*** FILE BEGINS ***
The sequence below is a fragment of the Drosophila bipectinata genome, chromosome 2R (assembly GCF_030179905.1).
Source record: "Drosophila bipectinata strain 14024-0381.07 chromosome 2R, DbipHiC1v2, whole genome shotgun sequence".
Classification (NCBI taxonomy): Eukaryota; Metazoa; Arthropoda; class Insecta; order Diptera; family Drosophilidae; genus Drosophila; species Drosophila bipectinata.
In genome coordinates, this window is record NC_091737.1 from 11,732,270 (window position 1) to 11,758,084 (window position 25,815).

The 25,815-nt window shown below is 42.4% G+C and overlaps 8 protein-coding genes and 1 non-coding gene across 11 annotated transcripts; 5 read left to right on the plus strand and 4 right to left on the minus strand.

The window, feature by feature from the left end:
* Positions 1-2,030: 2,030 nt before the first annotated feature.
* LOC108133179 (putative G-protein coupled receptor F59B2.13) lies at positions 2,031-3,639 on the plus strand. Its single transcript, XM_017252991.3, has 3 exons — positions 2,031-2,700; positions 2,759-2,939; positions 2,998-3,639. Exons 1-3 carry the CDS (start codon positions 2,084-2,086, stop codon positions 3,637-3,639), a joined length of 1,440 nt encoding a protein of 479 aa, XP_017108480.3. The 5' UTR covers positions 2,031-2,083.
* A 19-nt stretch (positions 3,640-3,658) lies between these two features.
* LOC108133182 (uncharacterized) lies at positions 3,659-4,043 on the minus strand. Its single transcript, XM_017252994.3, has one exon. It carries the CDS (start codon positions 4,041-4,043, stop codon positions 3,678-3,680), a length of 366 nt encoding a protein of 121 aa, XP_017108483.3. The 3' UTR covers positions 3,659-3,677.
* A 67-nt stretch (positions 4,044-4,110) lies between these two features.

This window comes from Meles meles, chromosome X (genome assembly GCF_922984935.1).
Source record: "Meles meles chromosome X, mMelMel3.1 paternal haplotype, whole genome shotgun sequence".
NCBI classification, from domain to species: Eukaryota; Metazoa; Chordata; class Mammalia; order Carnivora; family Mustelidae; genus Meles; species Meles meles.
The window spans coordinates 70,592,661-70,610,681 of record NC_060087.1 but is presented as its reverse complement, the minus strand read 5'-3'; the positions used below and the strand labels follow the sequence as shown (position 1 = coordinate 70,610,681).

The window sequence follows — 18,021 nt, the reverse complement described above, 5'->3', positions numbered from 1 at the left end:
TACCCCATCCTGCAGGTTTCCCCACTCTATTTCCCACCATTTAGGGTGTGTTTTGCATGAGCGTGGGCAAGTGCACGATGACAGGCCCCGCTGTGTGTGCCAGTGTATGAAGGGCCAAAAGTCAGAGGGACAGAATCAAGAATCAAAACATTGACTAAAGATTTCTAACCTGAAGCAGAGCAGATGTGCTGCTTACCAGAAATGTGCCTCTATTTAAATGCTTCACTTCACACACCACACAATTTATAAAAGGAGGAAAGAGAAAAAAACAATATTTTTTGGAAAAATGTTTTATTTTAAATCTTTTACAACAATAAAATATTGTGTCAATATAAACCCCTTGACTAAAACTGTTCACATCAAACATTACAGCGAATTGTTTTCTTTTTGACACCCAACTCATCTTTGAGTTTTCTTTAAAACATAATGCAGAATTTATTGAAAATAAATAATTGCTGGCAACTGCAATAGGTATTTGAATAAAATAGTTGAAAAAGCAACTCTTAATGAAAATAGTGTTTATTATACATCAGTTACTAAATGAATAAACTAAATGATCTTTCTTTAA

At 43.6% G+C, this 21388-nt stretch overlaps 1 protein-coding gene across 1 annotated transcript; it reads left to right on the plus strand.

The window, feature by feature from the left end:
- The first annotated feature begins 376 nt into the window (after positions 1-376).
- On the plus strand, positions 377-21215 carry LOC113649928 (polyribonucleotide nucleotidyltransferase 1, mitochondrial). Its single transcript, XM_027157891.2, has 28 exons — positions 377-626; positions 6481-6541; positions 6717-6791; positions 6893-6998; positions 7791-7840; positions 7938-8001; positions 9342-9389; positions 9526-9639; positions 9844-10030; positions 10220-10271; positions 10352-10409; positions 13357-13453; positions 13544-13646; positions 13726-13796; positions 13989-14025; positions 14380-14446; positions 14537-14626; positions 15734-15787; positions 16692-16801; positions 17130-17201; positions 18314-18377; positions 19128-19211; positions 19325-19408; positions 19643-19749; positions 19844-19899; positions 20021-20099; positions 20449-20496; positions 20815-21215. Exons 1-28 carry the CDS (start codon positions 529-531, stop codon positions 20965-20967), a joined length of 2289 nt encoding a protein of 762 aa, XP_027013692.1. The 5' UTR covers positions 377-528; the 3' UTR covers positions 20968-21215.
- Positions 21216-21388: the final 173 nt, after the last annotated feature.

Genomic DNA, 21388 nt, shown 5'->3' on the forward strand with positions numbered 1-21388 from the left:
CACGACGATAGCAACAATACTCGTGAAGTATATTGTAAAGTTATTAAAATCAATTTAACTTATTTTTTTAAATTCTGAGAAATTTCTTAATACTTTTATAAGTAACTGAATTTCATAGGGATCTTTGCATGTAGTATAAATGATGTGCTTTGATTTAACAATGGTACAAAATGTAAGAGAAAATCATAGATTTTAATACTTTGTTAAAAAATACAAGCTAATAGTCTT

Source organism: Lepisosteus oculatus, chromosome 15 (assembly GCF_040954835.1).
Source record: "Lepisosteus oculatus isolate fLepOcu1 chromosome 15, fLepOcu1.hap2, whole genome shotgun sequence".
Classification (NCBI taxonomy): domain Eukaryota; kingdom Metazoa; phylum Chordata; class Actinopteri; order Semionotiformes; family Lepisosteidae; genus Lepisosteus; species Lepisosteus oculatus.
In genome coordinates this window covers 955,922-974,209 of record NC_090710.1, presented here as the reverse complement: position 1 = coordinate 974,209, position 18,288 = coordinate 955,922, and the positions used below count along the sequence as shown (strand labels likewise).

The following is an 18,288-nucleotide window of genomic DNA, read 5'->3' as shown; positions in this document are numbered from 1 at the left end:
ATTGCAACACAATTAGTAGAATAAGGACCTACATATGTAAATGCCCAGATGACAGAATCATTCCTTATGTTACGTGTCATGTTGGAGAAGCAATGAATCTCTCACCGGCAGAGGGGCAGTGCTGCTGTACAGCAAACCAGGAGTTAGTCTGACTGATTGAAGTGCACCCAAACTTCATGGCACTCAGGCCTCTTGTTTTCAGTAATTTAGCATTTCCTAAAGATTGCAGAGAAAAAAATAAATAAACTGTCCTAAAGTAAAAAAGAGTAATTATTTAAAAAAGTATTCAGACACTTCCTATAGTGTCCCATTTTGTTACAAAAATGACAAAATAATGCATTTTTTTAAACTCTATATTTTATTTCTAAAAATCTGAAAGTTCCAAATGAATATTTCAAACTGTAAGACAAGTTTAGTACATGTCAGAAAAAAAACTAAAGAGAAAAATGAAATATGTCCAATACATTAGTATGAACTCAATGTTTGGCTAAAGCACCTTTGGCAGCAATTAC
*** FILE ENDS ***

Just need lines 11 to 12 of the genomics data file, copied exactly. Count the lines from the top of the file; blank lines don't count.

* A 67-nt stretch (positions 4,044-4,110) lies between these two features.

This window comes from Meles meles, chromosome X (genome assembly GCF_922984935.1).